Among the new billionaires are executives of successful Covid-19 vaccine manufacturers Moderna, Pfizer’s BioNTech and CanSino Biologics.
The PVA said the nine new vaccine billionaires, in order of their net worth are:
- Stéphane Bancel – Moderna’s CEO (worth $4.3 billion)
- Ugur Sahin, CEO and co-founder of BioNTech (worth $4 billion)
- Timothy Springer – an immunologist and founding investor of Moderna (worth $2.2bn)
- Noubar Afeyan – Moderna’s Chairman (worth $1.9 billion)
- Juan Lopez-Belmonte– Chairman of ROVI, a company with a deal to manufacture and package the Moderna vaccine (worth $1.8 billion)
- Robert Langer – a scientist and founding investor in Moderna (worth $1.6 billion)
- Zhu Tao co-founder and chief scientific officer at CanSino Biologics (worth $1.3 billion)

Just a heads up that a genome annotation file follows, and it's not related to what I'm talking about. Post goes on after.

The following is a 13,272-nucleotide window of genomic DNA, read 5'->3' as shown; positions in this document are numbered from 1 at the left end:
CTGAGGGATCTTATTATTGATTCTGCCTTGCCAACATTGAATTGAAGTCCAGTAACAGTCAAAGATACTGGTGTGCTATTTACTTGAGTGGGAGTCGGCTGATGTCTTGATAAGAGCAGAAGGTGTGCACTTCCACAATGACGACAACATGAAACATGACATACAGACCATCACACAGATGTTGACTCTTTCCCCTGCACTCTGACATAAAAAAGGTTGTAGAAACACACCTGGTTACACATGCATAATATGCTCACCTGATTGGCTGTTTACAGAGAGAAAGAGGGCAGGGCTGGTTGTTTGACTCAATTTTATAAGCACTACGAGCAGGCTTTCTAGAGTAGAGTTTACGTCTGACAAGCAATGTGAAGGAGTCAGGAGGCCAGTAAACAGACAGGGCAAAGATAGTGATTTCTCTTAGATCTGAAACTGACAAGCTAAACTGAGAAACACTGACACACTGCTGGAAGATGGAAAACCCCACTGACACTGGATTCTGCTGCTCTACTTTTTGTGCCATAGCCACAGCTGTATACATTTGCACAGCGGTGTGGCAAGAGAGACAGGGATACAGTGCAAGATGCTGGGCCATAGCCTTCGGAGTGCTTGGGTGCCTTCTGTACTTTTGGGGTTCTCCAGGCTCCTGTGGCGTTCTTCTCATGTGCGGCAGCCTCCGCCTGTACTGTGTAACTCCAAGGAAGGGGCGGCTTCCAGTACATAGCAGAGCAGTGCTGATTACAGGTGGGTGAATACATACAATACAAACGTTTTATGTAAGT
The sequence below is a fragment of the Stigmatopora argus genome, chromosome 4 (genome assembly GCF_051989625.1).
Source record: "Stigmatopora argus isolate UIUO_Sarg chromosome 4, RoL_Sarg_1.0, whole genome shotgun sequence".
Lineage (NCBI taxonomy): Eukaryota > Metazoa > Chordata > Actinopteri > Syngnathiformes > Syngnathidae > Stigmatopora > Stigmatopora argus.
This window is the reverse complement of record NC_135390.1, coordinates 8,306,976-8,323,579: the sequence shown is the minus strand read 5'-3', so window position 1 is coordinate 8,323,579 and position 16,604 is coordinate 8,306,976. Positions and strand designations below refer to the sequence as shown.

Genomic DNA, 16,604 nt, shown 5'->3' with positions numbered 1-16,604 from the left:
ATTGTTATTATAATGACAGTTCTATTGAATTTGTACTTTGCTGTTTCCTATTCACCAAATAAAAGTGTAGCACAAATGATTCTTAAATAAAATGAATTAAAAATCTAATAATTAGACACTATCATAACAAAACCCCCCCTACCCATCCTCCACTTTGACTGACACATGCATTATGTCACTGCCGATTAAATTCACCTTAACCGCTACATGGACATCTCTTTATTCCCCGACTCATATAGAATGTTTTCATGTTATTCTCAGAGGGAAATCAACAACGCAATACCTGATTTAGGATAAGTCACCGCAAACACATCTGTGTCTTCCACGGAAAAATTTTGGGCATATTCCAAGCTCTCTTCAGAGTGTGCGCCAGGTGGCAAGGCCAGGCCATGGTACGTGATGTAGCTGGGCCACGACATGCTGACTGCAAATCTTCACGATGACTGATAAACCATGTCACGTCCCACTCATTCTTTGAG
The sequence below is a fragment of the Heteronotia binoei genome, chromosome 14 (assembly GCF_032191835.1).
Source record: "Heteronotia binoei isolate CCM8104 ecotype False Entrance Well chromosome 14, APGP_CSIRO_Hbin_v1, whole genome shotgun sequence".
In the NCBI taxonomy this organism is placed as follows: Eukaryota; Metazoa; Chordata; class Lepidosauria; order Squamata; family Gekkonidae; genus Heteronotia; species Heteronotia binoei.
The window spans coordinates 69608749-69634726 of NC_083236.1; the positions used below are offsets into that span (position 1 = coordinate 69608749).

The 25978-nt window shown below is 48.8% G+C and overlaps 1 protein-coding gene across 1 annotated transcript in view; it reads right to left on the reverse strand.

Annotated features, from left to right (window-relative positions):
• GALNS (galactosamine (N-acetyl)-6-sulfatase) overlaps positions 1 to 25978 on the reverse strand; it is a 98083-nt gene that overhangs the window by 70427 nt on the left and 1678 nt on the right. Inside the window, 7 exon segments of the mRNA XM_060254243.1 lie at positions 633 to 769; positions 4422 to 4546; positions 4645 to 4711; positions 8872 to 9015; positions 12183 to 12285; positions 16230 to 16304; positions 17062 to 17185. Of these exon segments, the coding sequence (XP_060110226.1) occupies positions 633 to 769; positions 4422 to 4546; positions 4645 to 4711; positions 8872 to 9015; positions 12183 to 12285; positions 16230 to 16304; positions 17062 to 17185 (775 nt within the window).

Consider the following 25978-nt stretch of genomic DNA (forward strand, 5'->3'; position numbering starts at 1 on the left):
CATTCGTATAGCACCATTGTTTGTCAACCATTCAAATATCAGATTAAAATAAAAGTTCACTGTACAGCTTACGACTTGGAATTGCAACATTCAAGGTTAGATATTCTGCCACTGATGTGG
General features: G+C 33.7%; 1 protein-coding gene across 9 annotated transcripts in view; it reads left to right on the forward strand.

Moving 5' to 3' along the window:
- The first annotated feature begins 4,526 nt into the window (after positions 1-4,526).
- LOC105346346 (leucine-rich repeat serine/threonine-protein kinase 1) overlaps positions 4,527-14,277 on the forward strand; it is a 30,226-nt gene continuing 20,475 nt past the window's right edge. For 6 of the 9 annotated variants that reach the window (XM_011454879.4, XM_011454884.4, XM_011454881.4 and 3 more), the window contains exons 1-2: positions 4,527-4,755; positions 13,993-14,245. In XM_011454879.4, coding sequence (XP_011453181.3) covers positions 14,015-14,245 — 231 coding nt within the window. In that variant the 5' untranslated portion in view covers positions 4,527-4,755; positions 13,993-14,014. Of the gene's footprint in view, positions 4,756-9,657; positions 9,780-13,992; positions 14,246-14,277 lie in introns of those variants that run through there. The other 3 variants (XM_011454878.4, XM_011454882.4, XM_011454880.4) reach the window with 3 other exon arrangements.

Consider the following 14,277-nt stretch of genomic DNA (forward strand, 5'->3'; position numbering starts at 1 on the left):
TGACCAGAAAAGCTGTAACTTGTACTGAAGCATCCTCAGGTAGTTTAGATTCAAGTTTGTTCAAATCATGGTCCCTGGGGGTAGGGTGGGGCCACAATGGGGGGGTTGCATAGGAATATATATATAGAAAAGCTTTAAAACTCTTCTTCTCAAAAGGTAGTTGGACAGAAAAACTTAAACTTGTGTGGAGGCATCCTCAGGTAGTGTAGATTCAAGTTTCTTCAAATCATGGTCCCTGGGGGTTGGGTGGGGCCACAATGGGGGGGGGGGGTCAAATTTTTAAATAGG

- Qiu Dongxu, co-founder and senior vice president at CanSino Biologics (worth $1.2)
- Mao Huinhoa, also co-founder and senior vice president at CanSino Biologics (worth $1 billion)
The Philippines imports vaccines from both Moderna and BioNTech. The Department of Health told the Senate that two doses of Moderna cost PHP3,904 while BioNTech cost PHP2,379.
In addition, eight existing billionaires– who have extensive portfolios in the Covid vaccine pharmaceutical corporations – have seen their combined wealth increase by $32.2 billion, the PVA said.
The added wealth created through the manufacture of the vaccines are enough to fully vaccinate everyone in India, a country most affected by the pandemic, the alliance added.
PVA said the eight vaccine billionaires who saw their wealth increase are:
|Name||Role/description||$ billions 2021||$ billions 2020|
|Jiang Rensheng & family||Chair, Zhifei Biological products||$ 24.40||$ 7.60|
|Cyrus Poonawalla||Founder, Serum Institute of India||$ 12.70||$ 8.20|
|Tse Ping||Sinopharm||$ 8.90||$ 7.30|